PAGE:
Europe

Tuesday 29 July 2014

Baby bear euthanised by Swiss zoo amid public outrage will now be stuffed and displayed to teach children 'nature can be very cruel'

Adam Withnall

Published 25/06/2014|18:08

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The cub was rejected by its mother and father in tragic circumstances earlier this year

A Swiss zoo which caused a public outcry by euthanising a healthy baby brown bear because it was being bullied by its father has said the cub will now be preserved and displayed to educate schoolchildren.

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The bear, known only as "Cub Four", was put down after 360kg male bear Misha killed its sibling because he was jealous of the attention they were receiving from mother Masha, zoo staff said at the time.

In the wild, female bears normally protect their young by driving away the father after giving birth, and Swiss animal protection groups slammed the zoo for keeping them in the same enclosure.

But now staff at the Dählhölzli Zoo in Bern say the stuffed corpse of Cub Four will be used to teach visitors that "nature can be very cruel", The Local reported.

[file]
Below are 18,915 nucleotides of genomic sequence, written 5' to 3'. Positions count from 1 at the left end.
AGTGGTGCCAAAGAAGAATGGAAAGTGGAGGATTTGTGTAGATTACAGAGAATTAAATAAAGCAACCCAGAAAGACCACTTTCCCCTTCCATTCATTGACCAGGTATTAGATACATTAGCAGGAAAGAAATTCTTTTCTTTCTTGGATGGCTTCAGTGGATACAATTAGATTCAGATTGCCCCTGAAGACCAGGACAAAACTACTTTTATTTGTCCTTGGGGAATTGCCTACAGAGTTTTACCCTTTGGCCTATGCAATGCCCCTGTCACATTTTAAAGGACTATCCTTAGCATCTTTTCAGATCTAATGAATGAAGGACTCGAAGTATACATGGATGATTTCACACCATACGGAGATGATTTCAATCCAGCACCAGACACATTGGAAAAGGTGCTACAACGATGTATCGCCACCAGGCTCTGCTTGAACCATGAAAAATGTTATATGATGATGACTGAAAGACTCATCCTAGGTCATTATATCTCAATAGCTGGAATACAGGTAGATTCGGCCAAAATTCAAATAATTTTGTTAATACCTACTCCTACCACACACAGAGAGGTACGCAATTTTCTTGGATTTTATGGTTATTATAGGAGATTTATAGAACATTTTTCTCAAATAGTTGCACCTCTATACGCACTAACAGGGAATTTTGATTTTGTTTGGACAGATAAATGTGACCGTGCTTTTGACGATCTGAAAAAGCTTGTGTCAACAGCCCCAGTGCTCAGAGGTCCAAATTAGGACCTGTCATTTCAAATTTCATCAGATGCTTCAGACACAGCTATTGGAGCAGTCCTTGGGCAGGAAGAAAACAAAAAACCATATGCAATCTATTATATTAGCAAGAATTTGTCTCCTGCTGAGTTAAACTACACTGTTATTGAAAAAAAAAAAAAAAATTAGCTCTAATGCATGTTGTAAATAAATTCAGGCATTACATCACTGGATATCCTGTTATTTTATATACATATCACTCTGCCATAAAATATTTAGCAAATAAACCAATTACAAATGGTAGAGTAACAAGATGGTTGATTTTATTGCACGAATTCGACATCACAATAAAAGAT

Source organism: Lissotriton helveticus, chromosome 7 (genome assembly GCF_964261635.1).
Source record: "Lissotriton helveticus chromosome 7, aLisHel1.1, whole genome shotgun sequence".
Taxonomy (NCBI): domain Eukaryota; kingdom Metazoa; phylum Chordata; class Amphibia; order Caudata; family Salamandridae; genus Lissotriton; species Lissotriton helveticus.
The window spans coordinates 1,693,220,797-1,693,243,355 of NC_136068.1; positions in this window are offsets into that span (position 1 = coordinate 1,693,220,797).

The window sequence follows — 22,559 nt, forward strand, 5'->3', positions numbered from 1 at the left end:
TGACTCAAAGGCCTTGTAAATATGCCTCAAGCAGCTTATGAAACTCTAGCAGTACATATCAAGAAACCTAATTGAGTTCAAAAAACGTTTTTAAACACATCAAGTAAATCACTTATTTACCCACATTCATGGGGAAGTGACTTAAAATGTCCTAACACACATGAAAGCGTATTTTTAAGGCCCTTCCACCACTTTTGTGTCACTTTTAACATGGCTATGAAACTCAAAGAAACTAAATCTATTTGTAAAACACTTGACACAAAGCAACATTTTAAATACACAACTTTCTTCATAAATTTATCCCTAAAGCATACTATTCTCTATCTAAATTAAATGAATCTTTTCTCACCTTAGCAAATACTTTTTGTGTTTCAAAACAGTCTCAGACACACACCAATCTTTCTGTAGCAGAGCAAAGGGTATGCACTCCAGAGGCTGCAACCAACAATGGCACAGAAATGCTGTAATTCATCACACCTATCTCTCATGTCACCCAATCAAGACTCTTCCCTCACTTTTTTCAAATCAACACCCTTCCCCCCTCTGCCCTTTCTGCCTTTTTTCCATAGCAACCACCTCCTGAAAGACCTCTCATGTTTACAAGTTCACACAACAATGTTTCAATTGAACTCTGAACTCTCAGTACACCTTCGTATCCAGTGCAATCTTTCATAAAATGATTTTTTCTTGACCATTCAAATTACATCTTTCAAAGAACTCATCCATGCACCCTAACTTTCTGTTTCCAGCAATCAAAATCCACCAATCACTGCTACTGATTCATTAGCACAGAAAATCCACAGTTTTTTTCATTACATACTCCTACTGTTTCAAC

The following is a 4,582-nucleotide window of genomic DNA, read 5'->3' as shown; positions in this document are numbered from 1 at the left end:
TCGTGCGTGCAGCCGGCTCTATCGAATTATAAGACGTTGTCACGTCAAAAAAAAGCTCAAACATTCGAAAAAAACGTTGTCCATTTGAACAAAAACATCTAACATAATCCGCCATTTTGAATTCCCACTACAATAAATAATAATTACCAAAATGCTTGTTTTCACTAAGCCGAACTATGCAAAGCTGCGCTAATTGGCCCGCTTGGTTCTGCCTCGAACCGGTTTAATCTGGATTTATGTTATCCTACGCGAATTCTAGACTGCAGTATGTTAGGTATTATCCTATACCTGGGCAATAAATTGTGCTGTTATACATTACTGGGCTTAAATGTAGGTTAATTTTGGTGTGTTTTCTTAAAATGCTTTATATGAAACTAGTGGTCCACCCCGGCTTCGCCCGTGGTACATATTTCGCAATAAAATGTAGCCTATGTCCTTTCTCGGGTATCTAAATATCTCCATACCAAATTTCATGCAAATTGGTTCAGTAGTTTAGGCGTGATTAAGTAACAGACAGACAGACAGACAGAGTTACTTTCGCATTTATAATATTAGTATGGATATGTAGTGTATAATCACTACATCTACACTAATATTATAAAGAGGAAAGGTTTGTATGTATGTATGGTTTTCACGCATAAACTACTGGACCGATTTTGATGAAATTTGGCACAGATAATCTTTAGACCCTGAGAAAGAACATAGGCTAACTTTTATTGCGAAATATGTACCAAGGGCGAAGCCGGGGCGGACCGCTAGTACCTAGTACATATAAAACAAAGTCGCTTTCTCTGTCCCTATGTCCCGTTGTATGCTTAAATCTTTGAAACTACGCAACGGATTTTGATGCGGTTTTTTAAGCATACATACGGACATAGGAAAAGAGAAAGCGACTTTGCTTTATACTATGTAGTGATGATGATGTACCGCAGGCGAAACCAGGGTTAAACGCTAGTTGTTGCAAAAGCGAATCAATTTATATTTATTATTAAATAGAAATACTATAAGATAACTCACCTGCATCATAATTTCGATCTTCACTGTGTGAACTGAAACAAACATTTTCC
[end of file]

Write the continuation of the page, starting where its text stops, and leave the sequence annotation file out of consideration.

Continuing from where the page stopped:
Yesterday a taxidermist began preserving the cub's fur, which will then be glued onto an artificial model the shape of its body. The whole process will be completed by the beginning of autumn, and is being overseen by Bern's Natural History Museum.

Once complete, the Cub Four display will include information about the circumstances of the young animal's death, which the zoo maintains was unavoidable because separating Misha and Masha would have caused them to suffer "massive behavioural disorders".

Doris Slezak, head of the zoo's educational department, told The Local: "We want to teach children about bears and other animals and we will use the material for that. Of course with this bear people will ask questions and we will tell the story [of what happened] but it’s not the main focus."

She said that while Dählhölzli expected some criticism from the public for its decision to display Cub Four's remains, it would not shy away from the issue at hand.

"It’s part of the story, it’s part of the life of this little bear and it should not be hidden," Slezak said. "It should be retold, if it’s possible.

"Nature can be very cruel and that’s something we want to show kids. We think that it’s right that this bear still has a function after his death, and it will help people to understand nature."

Since the furore around the incident with the two cubs in April, the father Misha has been sterilised to prevent further breeding.

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